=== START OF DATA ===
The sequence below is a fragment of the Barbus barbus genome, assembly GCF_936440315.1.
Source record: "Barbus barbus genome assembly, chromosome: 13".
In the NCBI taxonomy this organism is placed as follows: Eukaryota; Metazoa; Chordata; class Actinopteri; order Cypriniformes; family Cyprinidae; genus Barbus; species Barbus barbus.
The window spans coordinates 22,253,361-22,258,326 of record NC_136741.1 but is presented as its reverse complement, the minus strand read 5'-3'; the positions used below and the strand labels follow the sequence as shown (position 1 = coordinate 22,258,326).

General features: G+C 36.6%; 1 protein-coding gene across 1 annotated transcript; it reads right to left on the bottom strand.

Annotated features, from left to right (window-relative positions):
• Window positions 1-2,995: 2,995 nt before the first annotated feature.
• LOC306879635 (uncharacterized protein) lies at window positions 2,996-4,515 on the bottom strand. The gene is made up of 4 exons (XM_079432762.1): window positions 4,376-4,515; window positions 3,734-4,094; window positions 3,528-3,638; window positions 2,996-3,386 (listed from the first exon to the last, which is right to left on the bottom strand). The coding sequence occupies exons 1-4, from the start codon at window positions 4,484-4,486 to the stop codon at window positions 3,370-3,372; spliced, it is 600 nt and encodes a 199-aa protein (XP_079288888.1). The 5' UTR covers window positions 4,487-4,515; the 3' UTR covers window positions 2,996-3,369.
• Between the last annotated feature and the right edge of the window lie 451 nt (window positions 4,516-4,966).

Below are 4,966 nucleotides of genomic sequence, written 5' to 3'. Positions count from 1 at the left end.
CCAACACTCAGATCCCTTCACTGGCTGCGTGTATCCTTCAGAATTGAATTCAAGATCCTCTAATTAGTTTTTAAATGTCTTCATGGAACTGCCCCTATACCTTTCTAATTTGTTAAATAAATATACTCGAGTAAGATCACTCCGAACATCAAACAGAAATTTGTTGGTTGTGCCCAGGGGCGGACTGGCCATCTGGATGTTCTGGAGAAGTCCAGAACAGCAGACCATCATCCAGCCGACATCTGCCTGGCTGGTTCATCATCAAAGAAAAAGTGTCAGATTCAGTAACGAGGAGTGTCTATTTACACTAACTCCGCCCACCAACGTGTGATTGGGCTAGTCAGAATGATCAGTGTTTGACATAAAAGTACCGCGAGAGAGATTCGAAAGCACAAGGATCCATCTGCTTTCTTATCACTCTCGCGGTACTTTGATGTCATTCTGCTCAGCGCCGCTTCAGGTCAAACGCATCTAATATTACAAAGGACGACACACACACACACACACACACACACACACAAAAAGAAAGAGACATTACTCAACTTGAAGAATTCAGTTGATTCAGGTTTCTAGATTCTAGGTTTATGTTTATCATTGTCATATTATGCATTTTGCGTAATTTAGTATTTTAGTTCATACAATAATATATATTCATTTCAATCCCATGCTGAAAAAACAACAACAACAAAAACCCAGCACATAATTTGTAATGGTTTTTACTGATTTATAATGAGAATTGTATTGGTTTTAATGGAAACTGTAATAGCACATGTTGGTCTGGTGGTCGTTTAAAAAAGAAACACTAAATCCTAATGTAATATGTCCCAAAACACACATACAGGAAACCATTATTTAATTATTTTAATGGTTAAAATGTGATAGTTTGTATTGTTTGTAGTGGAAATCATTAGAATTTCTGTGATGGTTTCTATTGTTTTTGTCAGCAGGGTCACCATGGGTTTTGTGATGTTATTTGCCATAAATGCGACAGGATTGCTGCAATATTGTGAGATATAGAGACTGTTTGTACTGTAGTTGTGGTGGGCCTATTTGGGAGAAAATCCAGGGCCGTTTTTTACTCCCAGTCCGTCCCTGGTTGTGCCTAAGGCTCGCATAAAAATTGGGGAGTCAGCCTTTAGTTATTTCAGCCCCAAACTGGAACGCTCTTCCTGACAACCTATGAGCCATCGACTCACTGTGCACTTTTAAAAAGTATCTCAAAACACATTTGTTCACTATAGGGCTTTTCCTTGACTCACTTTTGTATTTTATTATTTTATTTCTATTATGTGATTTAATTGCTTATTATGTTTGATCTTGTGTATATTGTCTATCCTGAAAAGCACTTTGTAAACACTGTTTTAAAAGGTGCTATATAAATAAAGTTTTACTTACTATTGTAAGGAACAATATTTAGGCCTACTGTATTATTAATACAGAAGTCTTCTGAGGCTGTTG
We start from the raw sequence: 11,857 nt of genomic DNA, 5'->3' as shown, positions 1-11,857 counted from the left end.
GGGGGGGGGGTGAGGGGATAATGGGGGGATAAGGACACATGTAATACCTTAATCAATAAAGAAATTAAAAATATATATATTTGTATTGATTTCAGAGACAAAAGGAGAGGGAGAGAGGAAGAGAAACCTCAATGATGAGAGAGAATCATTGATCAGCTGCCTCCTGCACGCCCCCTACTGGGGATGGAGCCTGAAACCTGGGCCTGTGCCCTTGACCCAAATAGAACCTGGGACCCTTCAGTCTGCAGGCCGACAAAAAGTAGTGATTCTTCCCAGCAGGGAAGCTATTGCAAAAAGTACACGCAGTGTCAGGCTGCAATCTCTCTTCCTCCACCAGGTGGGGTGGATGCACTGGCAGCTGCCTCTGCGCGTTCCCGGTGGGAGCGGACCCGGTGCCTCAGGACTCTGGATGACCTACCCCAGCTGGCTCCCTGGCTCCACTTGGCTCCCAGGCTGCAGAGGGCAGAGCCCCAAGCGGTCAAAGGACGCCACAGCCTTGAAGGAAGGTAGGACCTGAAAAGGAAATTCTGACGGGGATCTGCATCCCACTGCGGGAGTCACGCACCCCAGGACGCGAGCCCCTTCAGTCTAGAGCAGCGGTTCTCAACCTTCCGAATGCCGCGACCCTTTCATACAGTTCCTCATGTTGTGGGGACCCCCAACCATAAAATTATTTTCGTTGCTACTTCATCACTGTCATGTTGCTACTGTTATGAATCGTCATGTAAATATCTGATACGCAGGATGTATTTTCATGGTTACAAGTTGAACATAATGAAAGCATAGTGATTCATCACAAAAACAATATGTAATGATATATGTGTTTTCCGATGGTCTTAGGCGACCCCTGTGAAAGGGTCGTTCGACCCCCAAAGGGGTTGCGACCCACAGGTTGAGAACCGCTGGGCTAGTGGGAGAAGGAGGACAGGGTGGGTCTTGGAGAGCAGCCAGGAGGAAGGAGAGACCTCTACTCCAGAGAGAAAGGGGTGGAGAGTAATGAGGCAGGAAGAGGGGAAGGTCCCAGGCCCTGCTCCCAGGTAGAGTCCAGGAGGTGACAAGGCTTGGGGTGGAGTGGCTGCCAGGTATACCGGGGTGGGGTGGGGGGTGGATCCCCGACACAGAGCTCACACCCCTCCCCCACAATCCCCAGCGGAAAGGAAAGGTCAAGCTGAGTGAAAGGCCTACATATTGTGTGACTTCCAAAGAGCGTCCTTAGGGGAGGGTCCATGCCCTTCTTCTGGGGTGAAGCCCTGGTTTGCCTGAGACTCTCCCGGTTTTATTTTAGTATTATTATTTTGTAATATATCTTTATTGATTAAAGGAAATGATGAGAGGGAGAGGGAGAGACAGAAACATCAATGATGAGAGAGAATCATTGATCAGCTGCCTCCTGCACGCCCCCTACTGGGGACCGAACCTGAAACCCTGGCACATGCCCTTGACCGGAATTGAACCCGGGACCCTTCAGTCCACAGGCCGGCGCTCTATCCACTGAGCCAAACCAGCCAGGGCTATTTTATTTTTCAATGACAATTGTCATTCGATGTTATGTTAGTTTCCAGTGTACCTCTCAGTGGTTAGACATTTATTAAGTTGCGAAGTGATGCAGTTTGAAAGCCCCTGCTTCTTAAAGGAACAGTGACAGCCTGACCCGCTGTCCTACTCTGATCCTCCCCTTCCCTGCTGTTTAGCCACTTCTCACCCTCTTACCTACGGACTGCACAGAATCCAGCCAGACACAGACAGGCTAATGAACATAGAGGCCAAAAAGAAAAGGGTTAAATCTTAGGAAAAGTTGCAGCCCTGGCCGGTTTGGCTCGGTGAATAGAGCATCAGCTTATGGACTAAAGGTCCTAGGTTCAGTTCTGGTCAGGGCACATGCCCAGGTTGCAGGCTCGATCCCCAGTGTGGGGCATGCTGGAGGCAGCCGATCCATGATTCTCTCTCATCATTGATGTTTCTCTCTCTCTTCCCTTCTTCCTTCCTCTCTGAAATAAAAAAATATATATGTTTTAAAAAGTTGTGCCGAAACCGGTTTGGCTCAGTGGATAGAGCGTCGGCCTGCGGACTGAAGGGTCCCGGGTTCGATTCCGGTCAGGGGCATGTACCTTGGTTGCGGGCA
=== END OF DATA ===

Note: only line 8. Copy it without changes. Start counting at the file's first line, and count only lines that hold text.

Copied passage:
• LOC306879635 (uncharacterized protein) lies at window positions 2,996-4,515 on the bottom strand. The gene is made up of 4 exons (XM_079432762.1): window positions 4,376-4,515; window positions 3,734-4,094; window positions 3,528-3,638; window positions 2,996-3,386 (listed from the first exon to the last, which is right to left on the bottom strand). The coding sequence occupies exons 1-4, from the start codon at window positions 4,484-4,486 to the stop codon at window positions 3,370-3,372; spliced, it is 600 nt and encodes a 199-aa protein (XP_079288888.1). The 5' UTR covers window positions 4,487-4,515; the 3' UTR covers window positions 2,996-3,369.